A Strong Miter Joint in an Exterior Teak Railing
Pre-soaking in epoxy, and half-lapping if possible, are recommended to strenthen an exterior miter joint. November 23, 2012
Iím doing my first teak extention railing job here in Malibu (So Cal) and it is right on the beach. I need to make to 90 degree turns and we are mimicking an adjacent railing close by so it has to be a 45 degree mitered joint. The railing is 3.5" w x 2.25 h with large radiused edges.
What is a proven method/joinery technique for a long lasting tite joint? I was planning on using System Three epoxy for the glue after an acetone wipe. Also, time and cost are not a factor. Thanks for any input. Hopefully someone who has actually this or something very similar can elaborate.
(Architectural Woodworking Forum)
From contributor A:
I have a ten year example of s similar project sitting outside my house. It's a Meranti picnic table with a band around the top 3/4" x 3 1/2. The 90 degree miters were cut and soaked with epoxy for about 20 minutes. The end grain soaked it up. Then I added the biscuits with more straight epoxy resin. I believe if you looked under a microscope the epoxy penetrated deeply into the wood so the joint is more composite than wood. I expected them to fail; however, ten years have proven me wrong. I believe the "soak in" really helps.
From contributor D:
If you look at railings on boats, they look the same as you describe. Splines are usually added for extra gluing surface. Epoxy, as mentioned on here many times, likes loose joints. Many end grain to end grain joints benefit from a two step approach, soaking, as Contributor A mentioned, followed by a coating with thickened epoxy - thick enough not to run out of the joints. The epoxy bond is mechanical and works better with roughened surfaces for a better bite. Don't be afraid to experiment on a few scraps. Often by mixing a lighter colored sawdust (like alder) to thicken you can get a nearly invisible joint. Teak dust to thicken in a teak joint will leave a dark line.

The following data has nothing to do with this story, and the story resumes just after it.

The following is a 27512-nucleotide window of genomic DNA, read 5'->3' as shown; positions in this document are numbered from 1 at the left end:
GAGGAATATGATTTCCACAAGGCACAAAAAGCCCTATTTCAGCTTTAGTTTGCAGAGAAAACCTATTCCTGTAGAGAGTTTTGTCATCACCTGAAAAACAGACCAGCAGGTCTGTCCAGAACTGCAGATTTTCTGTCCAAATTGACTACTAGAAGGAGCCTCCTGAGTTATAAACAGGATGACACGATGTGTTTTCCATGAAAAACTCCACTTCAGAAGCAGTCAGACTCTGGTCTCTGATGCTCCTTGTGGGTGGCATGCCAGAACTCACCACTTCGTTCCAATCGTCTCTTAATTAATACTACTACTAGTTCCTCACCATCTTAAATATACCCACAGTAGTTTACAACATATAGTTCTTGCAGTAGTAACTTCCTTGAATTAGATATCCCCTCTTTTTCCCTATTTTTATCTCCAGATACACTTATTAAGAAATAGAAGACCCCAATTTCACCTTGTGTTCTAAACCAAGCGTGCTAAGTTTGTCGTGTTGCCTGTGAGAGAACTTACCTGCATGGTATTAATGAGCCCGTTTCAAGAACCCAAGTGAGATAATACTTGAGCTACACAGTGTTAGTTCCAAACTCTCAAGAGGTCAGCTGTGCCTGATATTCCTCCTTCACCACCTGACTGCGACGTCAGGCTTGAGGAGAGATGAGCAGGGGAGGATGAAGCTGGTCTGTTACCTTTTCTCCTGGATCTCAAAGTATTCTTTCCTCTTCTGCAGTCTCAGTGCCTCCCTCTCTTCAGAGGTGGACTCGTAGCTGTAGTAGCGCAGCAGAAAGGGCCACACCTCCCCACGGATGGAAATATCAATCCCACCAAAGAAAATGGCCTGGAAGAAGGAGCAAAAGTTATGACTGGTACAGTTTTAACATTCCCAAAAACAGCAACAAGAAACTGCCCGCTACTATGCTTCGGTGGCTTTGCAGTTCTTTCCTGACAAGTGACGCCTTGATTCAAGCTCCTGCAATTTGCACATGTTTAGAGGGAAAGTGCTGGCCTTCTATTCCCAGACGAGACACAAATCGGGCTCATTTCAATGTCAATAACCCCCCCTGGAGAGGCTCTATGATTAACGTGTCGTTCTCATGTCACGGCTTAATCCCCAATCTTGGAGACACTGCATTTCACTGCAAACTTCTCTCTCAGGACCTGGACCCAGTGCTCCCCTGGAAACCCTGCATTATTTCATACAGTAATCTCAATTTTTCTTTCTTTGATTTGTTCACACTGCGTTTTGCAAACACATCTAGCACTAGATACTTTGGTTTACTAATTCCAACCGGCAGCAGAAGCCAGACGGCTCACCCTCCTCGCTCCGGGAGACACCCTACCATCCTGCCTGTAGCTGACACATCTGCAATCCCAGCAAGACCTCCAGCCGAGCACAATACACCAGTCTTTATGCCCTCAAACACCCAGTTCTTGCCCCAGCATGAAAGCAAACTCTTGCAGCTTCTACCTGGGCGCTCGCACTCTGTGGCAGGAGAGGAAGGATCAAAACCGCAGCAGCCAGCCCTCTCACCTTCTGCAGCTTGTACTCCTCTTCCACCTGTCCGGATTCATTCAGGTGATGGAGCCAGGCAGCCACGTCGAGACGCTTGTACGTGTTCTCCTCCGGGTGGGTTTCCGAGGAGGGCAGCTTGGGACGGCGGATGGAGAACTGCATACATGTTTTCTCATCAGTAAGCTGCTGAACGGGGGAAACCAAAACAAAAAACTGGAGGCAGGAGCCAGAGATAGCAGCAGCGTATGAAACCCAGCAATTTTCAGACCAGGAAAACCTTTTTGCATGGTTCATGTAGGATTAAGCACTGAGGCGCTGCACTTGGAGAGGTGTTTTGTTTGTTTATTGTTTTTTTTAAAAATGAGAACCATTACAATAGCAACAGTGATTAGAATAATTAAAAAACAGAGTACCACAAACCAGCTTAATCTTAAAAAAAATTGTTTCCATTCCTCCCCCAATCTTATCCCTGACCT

From contributor B:
Every connecting joint in a marine environment is either lapped, mortised, splined, or doweled (with dowels often run through the lap). A half-lap joint is not too difficult if you have both a radial arm and table saw, otherwise you'll have to improvise. If you're going to use a straight glued miter, then I would at least run recessed deck screws (the long ones) through the joint (like regular nailing) and plug the holes. Everything in an exterior (marine) environment needs to be both glued and screwed (and the screws need to be non-ferrous).
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From contributor D:
One extra tip to get nearly invisible plugs (bungs, technically). Take an offcut of the same stock used for the rail oriented the same way to the drill press to cut the bungs, controlling depth so as not to go all the way through. Then use masking tape to cover the top of your cuts, to hold them in place. Flip your stock 90 degrees and rip them free, either on the tablesaw, or for wide rails the bandsaw. You end up with a sheet of masking tape with bungs oriented on it the exact same way they should be placed when plugging your countersinks. The advantage is, they will shrink and swell the same way as the rail, remaining tight year around.
From contributor W:
I'd have to agree with the above posts, plenty of soaking and rough cut epoxy applications should do the trick.